Diginex, a digital financial services and blockchain company, has launched a new supply chain platform in partnership with The Coca-Cola Company and Reckitt.

The new platform, DiginexLUMEN, is a due diligence tool that aims to provide brands with trust, transparency, and accountability in global supply chains.

DiginexLUMEN was developed with the financial and technical support of The Coca Cola Company and Reckitt, with the goal of ensuring that all companies have access to affordable and scalable due diligence tools. 

In a press statement, Diginex said the new platform will give businesses a new level of insight into their supply chain risk.

DiginexLUMEN will offer a governance and screening process, multilingual worker voice surveys, algorithm-based risk scoring, and ESG reporting, including risk evaluation related to labour exploitation and forced labour.

Mark Blick, CEO of Diginex, said: “ESG products and services have primarily focused on the ‘environmental’ and ‘governance’ aspects to date – the ‘social’ aspect has been harder to address. DiginexLUMEN is here to change that by setting a new standard for supply chain due diligence.”

Diginex aims to “help businesses of all sizes improve their ESG credentials, meet investor demand, and remain compliant with incoming regulation.”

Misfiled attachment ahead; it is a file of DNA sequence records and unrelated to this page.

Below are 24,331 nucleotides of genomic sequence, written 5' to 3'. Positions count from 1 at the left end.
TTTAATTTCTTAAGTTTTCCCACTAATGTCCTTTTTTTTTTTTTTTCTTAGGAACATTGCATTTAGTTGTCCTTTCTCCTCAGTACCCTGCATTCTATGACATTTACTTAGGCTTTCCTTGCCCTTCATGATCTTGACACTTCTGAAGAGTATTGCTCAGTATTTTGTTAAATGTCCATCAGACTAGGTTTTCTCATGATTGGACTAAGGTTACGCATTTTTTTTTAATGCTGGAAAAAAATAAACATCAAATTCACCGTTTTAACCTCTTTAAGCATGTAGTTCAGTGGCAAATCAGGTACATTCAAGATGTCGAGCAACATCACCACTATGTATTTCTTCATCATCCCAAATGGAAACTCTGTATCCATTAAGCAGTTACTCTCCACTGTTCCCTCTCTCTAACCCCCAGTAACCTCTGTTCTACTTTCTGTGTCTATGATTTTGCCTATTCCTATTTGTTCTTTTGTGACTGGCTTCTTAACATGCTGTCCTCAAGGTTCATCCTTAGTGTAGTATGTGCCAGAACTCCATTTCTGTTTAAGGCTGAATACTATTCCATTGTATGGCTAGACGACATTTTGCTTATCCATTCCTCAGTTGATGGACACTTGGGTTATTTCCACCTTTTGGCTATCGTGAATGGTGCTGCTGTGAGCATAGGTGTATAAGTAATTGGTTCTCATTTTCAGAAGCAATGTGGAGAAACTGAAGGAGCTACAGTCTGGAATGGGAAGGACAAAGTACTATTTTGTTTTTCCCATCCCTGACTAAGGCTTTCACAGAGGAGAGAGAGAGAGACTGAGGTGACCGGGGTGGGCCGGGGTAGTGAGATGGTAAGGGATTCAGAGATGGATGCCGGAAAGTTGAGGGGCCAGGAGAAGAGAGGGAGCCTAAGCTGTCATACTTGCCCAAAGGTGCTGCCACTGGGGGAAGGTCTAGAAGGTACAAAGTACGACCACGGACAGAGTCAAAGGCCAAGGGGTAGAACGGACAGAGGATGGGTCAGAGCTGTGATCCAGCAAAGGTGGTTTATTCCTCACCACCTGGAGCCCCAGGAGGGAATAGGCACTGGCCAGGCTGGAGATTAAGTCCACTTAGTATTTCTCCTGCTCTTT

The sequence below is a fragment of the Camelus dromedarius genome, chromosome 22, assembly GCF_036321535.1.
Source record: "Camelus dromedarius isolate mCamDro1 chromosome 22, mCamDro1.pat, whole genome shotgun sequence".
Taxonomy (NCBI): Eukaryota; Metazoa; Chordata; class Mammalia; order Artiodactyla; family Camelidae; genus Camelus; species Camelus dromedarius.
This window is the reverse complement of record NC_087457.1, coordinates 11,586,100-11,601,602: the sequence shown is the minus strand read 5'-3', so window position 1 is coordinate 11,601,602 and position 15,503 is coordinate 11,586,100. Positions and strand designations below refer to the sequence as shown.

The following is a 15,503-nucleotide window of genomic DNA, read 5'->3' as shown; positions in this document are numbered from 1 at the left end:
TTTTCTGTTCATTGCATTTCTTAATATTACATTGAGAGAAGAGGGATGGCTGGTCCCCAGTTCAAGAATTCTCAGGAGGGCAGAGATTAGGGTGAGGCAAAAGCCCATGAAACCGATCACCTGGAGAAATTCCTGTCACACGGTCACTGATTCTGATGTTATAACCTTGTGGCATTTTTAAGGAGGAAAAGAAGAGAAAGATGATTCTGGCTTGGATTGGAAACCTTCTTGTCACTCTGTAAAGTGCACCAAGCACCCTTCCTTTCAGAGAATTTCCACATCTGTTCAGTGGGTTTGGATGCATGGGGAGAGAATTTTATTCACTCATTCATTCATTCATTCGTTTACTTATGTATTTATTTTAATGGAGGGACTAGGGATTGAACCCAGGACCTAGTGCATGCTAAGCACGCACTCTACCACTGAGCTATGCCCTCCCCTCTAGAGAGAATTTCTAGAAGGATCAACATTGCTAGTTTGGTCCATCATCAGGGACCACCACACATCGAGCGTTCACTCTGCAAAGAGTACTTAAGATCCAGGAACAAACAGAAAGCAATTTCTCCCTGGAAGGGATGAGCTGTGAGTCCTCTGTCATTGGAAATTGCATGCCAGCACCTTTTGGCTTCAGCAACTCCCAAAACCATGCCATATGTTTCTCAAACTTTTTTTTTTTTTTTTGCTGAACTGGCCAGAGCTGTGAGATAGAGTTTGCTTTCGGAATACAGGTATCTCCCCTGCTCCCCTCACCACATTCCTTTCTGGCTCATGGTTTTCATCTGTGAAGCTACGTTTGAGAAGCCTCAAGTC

Blick believes that diginexLUMEN has the potential to disrupt the once-a-year audit model and move towards a more continuous process of data collection and multi-stakeholder engagement in monitoring working conditions.

Paul Lalli, global head of human rights at The Coca Cola Company, said: “The Coca-Cola Company believes respect for human rights is critical to good business, and we are tremendously proud of our industry-leading supply chain program.”

David Pettet, global human rights and sustainable supply chain director at Reckitt, said: “In line with our compass of putting people first and doing the right thing always, our partnership with DiginexLUMEN provided us with an innovative tool that increases our understanding of recruitment practices within our supply chain. 

“This transparency empowers us to take targeted action to promote ethical recruitment as we strive to create a fairer, more inclusive society.”

The innovation comes as human rights due diligence and forced labour legislation continues to tighten around the world.

On February 23, the European Commission (EC) issued a landmark proposal for a Directive on Corporate Sustainability Due Diligence to tackle human rights and environmental impacts across global supply chains. 

The directive would impose a due diligence duty on large EU and third-country companies, and smaller companies in certain “high-risk” sectors, to identify and take steps to remedy, prevent, and mitigate adverse impacts in the companies’ own operations, and that of their subsidiaries and value chains.